Class of 2016 sets new ACT record

The American College Testing (ACT) tests the college readiness of a student in reading, mathematics, english and science, and scores are reviewed by most college admissions. The class of 2016 has set a new new record with an average ACT score of 26.9, surpassing the previous record of 26.5 set by the 2013 graduating class.

Statewide, the average ACT score for the class of 2015 was 20.8, and the Illinois State Board of Education reports 70 percent of high school graduates enrolled in a two-four year postsecondary degree.

Students who score high on the ACT perform as such because they are motivated to do so, according to English teacher Bill Fritz.

“Students not going to college have less incentive to take the test seriously,” Fritz said.

Stevenson students have traditionally always preferred college after high school. According to the Stevenson’s official school profile, approximately 97 percent of SHS graduates attend college.

Gwendolyn Zimmermann, assistant principal of teaching and learning, believes the ACT tests critical thinking skills similar to common core skills.

“In the past we’ve tended to focus more on content,” said Gwendolyn Zimmermann, “Common core tends to emphasize some of those skills such as problem solving and reasoning skills. The post common core era focuses on strategies enabling one to do well compared with content knowledge.”

Concerning the English portion, the common core curriculum incorporates learned skills the reading portion of the test requires.

“In the English passages, there are strategies that can be taught,” Zimmermann said. These strategies can be learned through any number of ACT prep programs, tutors or through the school.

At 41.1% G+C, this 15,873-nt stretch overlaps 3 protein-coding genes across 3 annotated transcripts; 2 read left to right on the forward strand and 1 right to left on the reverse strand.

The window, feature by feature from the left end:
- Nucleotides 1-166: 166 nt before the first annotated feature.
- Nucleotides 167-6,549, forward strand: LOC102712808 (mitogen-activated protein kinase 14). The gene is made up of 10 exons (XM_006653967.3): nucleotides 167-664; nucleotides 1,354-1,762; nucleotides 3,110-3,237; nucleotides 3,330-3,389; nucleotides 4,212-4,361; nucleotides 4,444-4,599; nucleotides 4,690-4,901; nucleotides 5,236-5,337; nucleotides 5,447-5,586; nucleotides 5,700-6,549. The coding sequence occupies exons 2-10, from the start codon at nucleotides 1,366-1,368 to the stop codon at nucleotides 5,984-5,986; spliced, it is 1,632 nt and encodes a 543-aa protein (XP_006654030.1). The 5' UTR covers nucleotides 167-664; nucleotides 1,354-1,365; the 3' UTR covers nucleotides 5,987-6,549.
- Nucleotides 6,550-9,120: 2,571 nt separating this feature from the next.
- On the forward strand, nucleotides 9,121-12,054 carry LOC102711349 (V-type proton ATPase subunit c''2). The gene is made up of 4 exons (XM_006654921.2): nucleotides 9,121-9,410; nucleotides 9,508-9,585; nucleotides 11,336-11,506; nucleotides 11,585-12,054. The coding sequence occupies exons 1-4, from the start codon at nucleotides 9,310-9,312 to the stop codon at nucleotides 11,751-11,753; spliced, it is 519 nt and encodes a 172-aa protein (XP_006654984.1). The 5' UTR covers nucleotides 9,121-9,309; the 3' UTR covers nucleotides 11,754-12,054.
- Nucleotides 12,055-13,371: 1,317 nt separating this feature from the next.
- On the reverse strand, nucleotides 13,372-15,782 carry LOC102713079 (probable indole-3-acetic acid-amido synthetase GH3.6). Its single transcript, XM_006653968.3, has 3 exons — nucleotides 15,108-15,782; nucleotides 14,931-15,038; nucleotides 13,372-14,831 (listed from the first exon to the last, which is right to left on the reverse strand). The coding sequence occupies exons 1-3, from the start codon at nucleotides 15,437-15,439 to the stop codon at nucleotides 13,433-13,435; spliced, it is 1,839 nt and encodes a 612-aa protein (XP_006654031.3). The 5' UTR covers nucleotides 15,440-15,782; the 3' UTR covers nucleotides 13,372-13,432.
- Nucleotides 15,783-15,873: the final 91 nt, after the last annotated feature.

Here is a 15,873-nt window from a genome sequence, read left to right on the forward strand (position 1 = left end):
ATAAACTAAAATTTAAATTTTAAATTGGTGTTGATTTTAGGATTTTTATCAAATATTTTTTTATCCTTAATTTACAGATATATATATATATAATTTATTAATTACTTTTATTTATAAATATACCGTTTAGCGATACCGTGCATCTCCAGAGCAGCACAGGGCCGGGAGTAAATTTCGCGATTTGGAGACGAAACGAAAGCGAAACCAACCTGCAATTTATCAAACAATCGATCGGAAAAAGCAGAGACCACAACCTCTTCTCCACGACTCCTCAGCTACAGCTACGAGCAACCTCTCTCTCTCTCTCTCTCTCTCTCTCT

Kevin Acuna ’18 who obtained a perfect ACT score, attributes his success to his Stevenson courses.

“The two classes that have helped the most are Junior AP English and AP Biology,” Acuna said. “We learned to understand the more complex sentence structures and what the words mean, versus what they say.”

Although no ACT prep is being offered during school hours, it seems unnecessary since scores are rising. An online program called Revolution is free to all juniors.

“Data seems to indicate not a lot of kids are using it,” Zimmermann said. She attributes this to the presence of built in support from the classrooms combined with outside resources.

Stevenson provides aid by invitation only to students whose Explore or practice ACT tests indicate they are not reaching benchmark scores of 18 for English and Composition and 22 for College Algebra. In these instances, test prep targeted to their needs is provided.

“The ACT is measures proficiency in Algebra II, and of course, many of our kids are past Algebra II,” Zimmermann said. Stevenson’s accelerated math environment give the scores a boost according to Zimmerman.

In the rest of the country, the Princeton Review reports ACT scores have stagnated past years with average scores being 20-21.

“Students are so well prepared across the board because a lot of our students chose to take advantage of out-of school prep services,” Zimmermann said.

Outside standardize testing services are common, with 19 tutors and tutoring services being offered by Stevenson in 2015, not including the numerous online resources available.

One private tutoring service offers six hours of math and six of reading for $1140.000 plus $100.000 for materials. You can also get 18 hours of tutoring in a 6:1 student teacher ratio for $599 from another service.

“The more money a school has, the higher their test scores are,” Fritz said. “Stevenson’s test scores are not going up in a bubble. They’re going up in Libertyville, Highland Park, New Trier, and Deerfield. It’s following the money.”

A portion of Stevenson’s funding depends on how well the students do on standardized tests each year. Non-increasing scores leads to a loss of money for the school. Efforts put in to increase these scores subsequently help students when in comes to the ACT.

“I have a feeling the ACT tests how much money the school has, what resources the schools have and what the students goals are,” Fritz said.